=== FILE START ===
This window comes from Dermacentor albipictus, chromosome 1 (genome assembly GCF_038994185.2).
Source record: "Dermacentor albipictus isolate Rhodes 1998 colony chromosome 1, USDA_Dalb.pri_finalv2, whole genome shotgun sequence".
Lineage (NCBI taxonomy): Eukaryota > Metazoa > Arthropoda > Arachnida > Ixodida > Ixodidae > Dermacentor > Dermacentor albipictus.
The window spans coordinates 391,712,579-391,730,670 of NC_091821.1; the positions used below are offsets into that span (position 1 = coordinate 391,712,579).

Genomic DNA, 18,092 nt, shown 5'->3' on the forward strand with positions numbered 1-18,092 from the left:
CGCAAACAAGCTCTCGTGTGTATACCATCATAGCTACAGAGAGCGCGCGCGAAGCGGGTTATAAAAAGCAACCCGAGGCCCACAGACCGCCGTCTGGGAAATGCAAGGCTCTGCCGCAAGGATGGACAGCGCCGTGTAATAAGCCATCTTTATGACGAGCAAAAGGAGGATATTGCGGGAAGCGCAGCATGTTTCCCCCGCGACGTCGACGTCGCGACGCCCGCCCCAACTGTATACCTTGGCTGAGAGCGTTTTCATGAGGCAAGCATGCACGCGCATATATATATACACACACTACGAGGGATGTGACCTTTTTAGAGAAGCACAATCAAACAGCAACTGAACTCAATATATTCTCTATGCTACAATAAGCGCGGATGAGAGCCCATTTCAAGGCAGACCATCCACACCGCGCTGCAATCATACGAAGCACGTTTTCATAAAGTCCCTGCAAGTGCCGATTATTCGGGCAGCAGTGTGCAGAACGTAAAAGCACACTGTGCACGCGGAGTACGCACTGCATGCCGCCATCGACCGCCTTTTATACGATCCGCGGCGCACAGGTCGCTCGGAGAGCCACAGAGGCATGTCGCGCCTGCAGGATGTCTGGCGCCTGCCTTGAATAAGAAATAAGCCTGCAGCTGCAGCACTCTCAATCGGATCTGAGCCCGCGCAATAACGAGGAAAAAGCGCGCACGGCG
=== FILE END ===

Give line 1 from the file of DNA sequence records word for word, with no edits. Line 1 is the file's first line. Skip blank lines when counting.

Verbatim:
This window comes from Dermacentor albipictus, chromosome 1 (genome assembly GCF_038994185.2).